Early parenting programs benefit children’s development in low- and middle-income countries. However, the extent to which these interventions have a positive impact on parenting skills and their emotional availability is less studied.
An early child development intervention using play and communication activities to promote caregivers’ responsiveness can improve mother–child interactions, caregiving environment, caregiving practices pertaining to development and feeding, and, in combination with a nutrition intervention, support maternal emotional well-being. (Read the full article)
There is concern that the Bayley-III overestimates developmental functioning in preterm populations. The ability of the Bayley-III Cognitive and Language scales to predict later functioning in very preterm children has not been examined.
The norms on the Bayley-III Cognitive and Language scales at 24 months had low sensitivity for impairment across general cognitive, verbal and nonverbal reasoning domains at 4 years, which was better detected using cut-points based on local term-born reference data. (Read the full article)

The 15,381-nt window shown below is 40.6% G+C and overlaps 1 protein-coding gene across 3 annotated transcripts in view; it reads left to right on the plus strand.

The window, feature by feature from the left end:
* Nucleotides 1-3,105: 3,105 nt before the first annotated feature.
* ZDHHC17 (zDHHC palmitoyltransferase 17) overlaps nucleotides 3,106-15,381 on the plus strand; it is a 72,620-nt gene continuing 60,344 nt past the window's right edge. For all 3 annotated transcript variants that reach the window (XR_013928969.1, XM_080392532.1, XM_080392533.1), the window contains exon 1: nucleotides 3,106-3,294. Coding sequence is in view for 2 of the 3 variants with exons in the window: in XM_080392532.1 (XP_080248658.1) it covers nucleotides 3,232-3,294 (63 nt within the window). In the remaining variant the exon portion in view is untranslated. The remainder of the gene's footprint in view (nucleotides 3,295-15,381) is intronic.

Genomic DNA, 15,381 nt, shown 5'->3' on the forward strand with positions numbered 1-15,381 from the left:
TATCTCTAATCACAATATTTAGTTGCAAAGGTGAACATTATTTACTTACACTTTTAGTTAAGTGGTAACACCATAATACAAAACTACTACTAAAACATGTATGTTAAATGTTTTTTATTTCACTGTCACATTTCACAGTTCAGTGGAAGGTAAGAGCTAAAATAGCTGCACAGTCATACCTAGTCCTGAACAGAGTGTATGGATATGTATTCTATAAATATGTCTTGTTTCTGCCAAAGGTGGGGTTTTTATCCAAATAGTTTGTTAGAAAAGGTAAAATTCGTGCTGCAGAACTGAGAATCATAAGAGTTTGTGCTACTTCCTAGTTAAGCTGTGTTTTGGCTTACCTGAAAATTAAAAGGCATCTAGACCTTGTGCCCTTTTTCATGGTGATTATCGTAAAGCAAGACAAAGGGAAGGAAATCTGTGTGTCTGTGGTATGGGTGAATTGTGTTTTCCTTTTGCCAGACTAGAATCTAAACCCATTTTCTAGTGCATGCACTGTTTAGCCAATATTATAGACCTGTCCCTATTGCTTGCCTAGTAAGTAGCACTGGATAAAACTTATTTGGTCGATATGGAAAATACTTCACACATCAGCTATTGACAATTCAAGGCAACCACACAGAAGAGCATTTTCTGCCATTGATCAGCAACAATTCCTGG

In 2013–2014, an outbreak of serogroup B meningococcal disease occurred among persons linked to a New Jersey university (University A). In the absence of a licensed serogroup B meningococcal (MenB) vaccine in the United States, the Food and Drug Administration authorized use of an investigational MenB vaccine to control the outbreak. An investigation of the outbreak and response was undertaken to determine the population at risk and assess vaccination coverage.
The epidemiologic investigation relied on compilation and review of case and population data, laboratory typing of meningococcal isolates, and unstructured interviews with university staff. Vaccination coverage data were collected during the vaccination campaign held under an expanded-access Investigational New Drug protocol.